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the year in which I nearly rowed the Pacific TWICE

About Samuel Beckett’s ‘Waiting for Godot’, the Irish Times wrote in 1956 –

‘a play in which nothing happens, that yet keeps audiences glued to their seats. What’s more, since the second act is a subtly different reprise of the first, Beckett has written a play in which nothing happens, twice.’

While I can’t say that my audience has exactly been glued to their seats, 2014 is certainly the year in which I nearly rowed the Pacific, twice!

When the Jersey Girls, an all-women team of four, stepped off their boat in Antigua in March 2010, they were pink with laughter from the good times they had shared. My crossing had been quicker, but my rowing partner and I never laughed. Strangers at the start, we parted strangers at the end.

Several months later I met Chris Martin who had rowed across the North Pacific Ocean with Mick Dawson. Their voyage took 189 days. A real long-haul of a row.


I became fascinated by the geography and started studying the Kuroshio current that runs off the east coast of Japan.


I began tracking the weather patterns and analysing the current pull through the underwater mountain range mid Pacific, the Hawaiian-Emperor Seamount Chain.


With good weather and lucky navigating, I am convinced that weeks if not months can be shaved off Chris and Mick’s 189 day record time. A bold statement I know.

Of the 18 known attempts to row the North Pacific, 15 have been unsuccessful. Solo rowers Gerard d’Aboville and Sarah Outen, whose crossings were deemed successful in 1991 and 2013 respectively, altered course to Washington State and Alaska to cut their journey’s short. Once winter sets into North America the ocean can be rough.

The camaraderie was the thing I missed while crossing the Atlantic, so I knew from the outset that I didn’t want to row the Pacific alone.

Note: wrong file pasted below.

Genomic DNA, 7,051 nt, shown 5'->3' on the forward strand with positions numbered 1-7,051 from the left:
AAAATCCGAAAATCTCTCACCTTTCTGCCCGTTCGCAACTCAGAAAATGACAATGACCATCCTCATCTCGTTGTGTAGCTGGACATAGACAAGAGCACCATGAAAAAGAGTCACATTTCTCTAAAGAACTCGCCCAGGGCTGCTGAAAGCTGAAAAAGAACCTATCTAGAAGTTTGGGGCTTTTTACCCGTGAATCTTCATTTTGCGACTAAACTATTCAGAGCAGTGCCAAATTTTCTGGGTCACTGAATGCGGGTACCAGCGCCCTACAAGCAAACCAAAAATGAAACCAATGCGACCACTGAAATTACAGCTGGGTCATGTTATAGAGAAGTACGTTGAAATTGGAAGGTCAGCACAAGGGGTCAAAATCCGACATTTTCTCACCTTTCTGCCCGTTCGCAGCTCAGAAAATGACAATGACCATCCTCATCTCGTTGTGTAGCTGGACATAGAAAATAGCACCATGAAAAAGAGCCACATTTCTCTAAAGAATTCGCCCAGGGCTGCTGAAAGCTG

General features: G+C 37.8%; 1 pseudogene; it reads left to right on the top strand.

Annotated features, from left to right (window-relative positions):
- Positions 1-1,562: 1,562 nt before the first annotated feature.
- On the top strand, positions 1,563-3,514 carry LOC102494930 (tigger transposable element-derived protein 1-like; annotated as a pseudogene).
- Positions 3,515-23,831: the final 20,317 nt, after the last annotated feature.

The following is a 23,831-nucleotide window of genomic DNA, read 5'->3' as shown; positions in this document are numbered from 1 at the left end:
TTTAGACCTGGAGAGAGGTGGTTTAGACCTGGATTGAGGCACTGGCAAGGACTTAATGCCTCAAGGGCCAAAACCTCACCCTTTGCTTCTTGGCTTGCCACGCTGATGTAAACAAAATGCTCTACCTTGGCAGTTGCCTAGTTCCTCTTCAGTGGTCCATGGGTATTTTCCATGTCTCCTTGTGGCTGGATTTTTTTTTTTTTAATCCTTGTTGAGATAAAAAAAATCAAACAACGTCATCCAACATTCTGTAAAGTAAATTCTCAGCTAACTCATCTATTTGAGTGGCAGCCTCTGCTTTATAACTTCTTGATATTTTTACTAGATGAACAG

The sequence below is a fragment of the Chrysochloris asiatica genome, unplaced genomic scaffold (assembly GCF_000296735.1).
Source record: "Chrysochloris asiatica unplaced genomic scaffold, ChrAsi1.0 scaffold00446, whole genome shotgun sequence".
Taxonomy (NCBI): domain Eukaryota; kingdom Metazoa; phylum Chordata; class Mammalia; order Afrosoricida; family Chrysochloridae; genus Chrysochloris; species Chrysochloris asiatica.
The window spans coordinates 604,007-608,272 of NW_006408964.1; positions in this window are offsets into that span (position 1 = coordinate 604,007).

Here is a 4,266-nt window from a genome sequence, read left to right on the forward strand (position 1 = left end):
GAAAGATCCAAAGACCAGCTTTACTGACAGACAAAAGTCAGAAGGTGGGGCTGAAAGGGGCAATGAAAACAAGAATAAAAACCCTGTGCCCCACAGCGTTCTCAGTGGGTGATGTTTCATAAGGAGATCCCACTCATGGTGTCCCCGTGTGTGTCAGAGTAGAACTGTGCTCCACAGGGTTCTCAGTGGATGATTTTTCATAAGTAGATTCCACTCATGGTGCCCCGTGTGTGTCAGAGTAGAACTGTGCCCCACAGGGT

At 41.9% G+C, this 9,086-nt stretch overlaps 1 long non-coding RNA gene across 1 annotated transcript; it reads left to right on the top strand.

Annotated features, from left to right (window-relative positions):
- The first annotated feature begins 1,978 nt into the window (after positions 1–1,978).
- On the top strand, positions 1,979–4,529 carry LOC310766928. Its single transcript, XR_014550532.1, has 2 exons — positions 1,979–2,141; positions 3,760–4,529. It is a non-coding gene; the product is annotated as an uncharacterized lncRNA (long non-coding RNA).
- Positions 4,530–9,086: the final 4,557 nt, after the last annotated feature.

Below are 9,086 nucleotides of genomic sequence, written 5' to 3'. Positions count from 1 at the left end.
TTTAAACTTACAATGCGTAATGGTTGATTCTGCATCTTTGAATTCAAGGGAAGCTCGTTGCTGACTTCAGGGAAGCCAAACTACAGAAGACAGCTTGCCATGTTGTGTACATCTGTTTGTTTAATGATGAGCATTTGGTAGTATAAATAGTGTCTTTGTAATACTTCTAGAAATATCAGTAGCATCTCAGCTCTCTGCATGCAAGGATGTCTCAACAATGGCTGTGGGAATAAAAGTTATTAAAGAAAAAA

Sonya Baumstein and I connected online in October 2012. Immediately we joined forces with a view to rowing across the Pacific together, this year. Sonya did the hustling. I was the document editor in the background. Then we met in November 2013. The importance of spending time in person had been overlooked. Gut instinct said this partnership won’t work and we severed ties amicably.

When Chris Martin asked me to be head scrutineer of the Great Pacific Race (across the mid-Pacific from Monterey, California to Honolulu, Hawaii), the timing was right. Sonya and I thought we might be in the Pacific, but that hadn’t worked out. I left my foul weather gear at home on purpose.

I wasn’t going to be tempted.


The pre-start period was an intense experience. A lot of sleepless nights. I worried a lot about the rowers and their campaigns in varying states of readiness. Day in day out and long days too, I worked with the teams to get their safety equipment in order.

By the end I was mentally in their boats, ready to row myself.


Nine hours after the start gun fired, a pairs boat returned. One of the ladies decided ocean rowing was not for her. Immediately I knew I would offer to step in, but I had a job to finish first. In a week’s time I would be free.

In the course of that week, two teams were rescued by Coast Guard helicopter. I found a weakness in the boat I was about to row, which was letting in water. This took two days to reinforce with fibreglass and sand. By this stage, the Coast Guard were putting pressure on Chris to deter further boats from leaving. We were on our own. We could row independently of the race, which I was fine with but my potential rowing partner was not.

Rarely do sailors drop out before an offshore race. Why is ocean rowing so different? The enormity of the challenge, the prospect of crossing a vast ocean and in a small vulnerable boat; the length of time at sea; the close proximity to your rowing partners, the physical grit of rowing for hours and hours and hours… in many ways, rowing the Atlantic eclipsed my sailing achievements. I remember when I arrived in Antigua and my dad and I stepped into a restaurant, where the first captain I ever worked with happened to be dining with his wife.

Did you just say you ROWED the Atlantic?

He pushed back his chair aghast.

So 2014 (not over yet) is the year in which nothing happened. I nearly rowed the Pacific Ocean, but didn’t, twice.

Third time lucky? Best sign up for my blog!


Congratulations to all the teams in the Great Pacific Race who rowed successfully into Honolulu this summer – Uniting Nations, Team Battleborn, Noman, Fat Chance Row, Boatylicious, Pacific Warriors, CC4 Pacific. And to those teams who readied boats, made it to the start line (a commendable feat in itself) and set off in good faith, only to be defeated – this time, by the elements.